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CASE STUDY: Clarifying Tax Complexities that Result from a Long-Term Overseas Assignment
“Ben” found out his company was sending him overseas to work in the London branch office for four years. Given the length of the assignment, Ben planned to take his wife “Hanah” and their two children. Ben’s employer planned to increase his salary and provided certain allowances for housing and to cover the cost of the local private school. Ben would have his income tax from the United Kingdom withheld from his pay. Ben was excited about the overseas opportunity but had many questions about how these new allowances and foreign withholding would affect his tax situation and that of his wife’s home-based consulting business. He wasn’t sure if he had to file a return in the United States while overseas given that he would be paying taxes in the United Kingdom. Fortunately, Ben mentioned his impending move to a colleague who had just returned from an overseas assignment and she suggested he contact Gelman, Rosenberg & Freedman, a firm she had used for advice and to help her prepare her tax returns while she lived and worked overseas.
Ben met with one of Gelman, Rosenberg & Freedman’s international tax specialists who explained to him how living and working in the United Kingdom would affect his U.S. income taxes. Ben learned that U.S. citizens were required to report their worldwide income on a U.S. income tax return regardless of their country of residence and that Ben and his family’s home state of Maryland would also require Ben and Hanah to continue to file as residents under Maryland’s domicile rules. He also learned that the allowances provided by his company for housing and private school were considered taxable wages and that he could qualify for the foreign earned income exclusion under the physical presence test if he kept his U.S. presence to no more than 35 days per year. There was even the potential for a foreign housing exclusion if foreign housing costs were high enough.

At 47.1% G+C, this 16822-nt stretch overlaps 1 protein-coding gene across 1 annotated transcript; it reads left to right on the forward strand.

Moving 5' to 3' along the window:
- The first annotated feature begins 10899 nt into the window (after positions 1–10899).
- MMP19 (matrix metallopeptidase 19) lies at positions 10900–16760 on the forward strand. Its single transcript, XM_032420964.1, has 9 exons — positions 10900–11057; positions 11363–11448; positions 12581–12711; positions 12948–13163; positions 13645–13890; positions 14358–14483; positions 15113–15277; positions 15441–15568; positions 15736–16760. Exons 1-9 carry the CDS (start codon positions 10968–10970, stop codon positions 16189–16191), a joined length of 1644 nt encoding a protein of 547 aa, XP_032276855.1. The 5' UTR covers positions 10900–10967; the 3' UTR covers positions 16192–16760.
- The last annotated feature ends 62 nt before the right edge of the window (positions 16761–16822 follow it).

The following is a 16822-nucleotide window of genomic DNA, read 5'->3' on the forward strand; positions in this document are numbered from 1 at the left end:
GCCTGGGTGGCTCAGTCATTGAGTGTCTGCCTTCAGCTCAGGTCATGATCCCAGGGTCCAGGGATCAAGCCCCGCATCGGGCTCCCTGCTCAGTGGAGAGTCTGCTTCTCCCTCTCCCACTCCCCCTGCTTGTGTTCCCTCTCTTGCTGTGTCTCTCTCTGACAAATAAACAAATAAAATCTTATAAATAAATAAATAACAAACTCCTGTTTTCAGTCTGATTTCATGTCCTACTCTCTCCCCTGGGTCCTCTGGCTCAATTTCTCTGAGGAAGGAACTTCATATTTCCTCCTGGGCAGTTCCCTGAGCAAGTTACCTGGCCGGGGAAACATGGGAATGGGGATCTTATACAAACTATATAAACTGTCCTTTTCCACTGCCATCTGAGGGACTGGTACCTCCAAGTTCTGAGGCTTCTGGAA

The Gelman, Rosenberg & Freedman tax professional also noted that the United States allowed a foreign tax credit to eliminate double taxation if Ben’s total compensation package was above the foreign earned income and housing exclusion limits, but Maryland did not. Hanah also learned that the same foreign earned income exclusion and foreign tax credit rules applied to her consulting income and that a Social Security agreement between the United States and the United Kingdom stipulated that she only pay into the U.K. system on her net self-employment income. Finally, the Gelman, Rosenberg & Freedman tax specialist calculated an estimate of Ben and Hanah’s current year tax liabilities to determine if they needed to pay estimated tax payments to the IRS or to Maryland, and referred them a to a London-based accountant to advise them on their U.K. tax filing requirements.
When it came time to file Ben and Hanah’s tax returns, Gelman, Rosenberg & Freedman’s tax professionals ensured that the income exclusions mentioned above were appropriately taken on their tax returns. Gelman, Rosenberg & Freedman also worked directly with their U.K. accountant to ensure they utilized the foreign tax credit to mitigate double taxation. Finally, Gelman, Rosenberg & Freedman prepared a projection of the couple’s current year tax situation and set them up to make the appropriate estimated tax payments for the current year. To make things easier on the clients, their tax returns were filed electronically and most communication was handled via e-mail.
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